I’m yet to appreciate gerrit as a code review tool worth to learn (after having heard bad and good stories about its features and how it complements development workflows), but in my new team at Codilime where we develop…a revolutionary machine learning engine enabling your team to use state-of-the-art algorithms in a fraction of time! that’s the tool to conduct code reviews.
The blog post presents how I discovered a way to contribute to a patch set with my own changes. Use with caution as I’m not really sure that’s how gerrit should be used in a team.
Very (lame) intro to gerrit
From the website of gerrit:
Web based code review and project management for Git based projects.
The take away from it is that it’s the tool for code reviews for git project. You
git push your changes to
master early and often – I’d say it’s even earlier and more often than I did following the github workflow with pull requests or the gitlab workflow with merge requests.
At GitHub and GitLab I usually
git rebase changes to squash them all into one and send a pull/merge request.
In gerrit, you
git commit --amend as a way to keep changes under a single code review request. The point is to keep
Change-Id and you should be fine in a single code review session. Every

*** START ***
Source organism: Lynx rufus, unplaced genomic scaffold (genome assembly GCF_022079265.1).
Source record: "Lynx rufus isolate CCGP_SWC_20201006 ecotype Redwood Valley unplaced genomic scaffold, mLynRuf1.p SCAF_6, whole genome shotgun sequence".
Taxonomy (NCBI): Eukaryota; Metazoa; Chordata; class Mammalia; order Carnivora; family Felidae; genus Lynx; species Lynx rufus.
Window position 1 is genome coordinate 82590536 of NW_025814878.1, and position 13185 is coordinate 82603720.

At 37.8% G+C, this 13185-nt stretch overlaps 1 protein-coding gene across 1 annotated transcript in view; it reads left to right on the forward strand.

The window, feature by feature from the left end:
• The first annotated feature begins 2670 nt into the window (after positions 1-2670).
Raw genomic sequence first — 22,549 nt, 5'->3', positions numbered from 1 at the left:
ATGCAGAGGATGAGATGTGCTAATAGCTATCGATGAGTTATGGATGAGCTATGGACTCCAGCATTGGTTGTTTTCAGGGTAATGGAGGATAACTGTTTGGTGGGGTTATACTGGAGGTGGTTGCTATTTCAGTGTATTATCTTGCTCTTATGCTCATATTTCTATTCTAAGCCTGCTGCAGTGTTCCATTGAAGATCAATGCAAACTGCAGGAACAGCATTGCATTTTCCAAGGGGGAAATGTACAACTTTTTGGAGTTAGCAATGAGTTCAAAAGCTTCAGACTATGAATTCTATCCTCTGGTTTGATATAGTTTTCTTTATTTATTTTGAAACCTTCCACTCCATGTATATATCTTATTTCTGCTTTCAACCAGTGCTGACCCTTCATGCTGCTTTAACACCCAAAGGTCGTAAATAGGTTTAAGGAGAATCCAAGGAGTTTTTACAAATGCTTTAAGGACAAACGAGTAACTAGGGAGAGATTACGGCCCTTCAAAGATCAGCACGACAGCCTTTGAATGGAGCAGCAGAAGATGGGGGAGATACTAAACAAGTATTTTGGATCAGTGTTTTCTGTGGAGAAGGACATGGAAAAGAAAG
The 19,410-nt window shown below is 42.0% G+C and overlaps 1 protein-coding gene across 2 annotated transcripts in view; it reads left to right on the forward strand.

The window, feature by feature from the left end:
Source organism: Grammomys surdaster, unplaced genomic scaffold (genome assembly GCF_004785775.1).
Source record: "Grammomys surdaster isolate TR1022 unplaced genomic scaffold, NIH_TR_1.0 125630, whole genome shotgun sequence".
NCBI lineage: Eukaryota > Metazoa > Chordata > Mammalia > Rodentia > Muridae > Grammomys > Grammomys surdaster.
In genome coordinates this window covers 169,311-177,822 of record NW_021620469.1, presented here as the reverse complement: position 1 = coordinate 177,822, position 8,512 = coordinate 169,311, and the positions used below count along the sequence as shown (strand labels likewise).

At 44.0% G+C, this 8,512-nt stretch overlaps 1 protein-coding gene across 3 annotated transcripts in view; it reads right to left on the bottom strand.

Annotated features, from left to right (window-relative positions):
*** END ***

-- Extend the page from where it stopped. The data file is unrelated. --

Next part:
git push following
git commit --amend with a single
Change-Id creates a new Patch Set until it’s ready to be merged with
master. These Patch Sets (under a single
Change-Id) establish a sort of branch from which you send changes for code review.
Once the code looks good, i.e. it’s
+1 twice by the team and verified (possibly by Jenkins), it can be submitted to the central git repository - preferably (private) one at GitHub.
Drafts as branches - not for review
There’s a feature of gerrit called drafts that…will be for a change that is not meant for review (yet). It’s a good candidate for changes that other developers can contribute to (I might be mistaken here since I’m new to gerrit).
Contributing to a Patch Set
DISCLAIMER: What follows assumes that a patch set in draft status can be considered a branch to develop collaboratively with a few developers. I’m not so sure it’s a correct assumption.
In gerrit, go to All > Open where you see all the available changes for code review. Pick one, preferrably in Draft status (but others should work fine, too).
Expand the latest Patch Set and select checkout tab in Download. Copy the
git fetch ... && git checkout FETCH_HEAD command using the icon on the right (see the screenshot above).
Do your changes and once satisfied
git checkout -b new_branch_name to create a new branch as
git add the changes and very important
git commit --amend them with Change-Id untouched. The Change-Id is the way for gerrit to keep track what belongs to what development stream as a new patch set. You may also want to change the author with
git commit --amend --author to mark the changes as yours.
Push the commit to
origin (or whatever remote repository you use) with
git push origin <new_branch_name>:refs/drafts/master. The
git push command assumes that you’re on
See How to change a patchset and push it as a new one? where the knowledge was initially developed.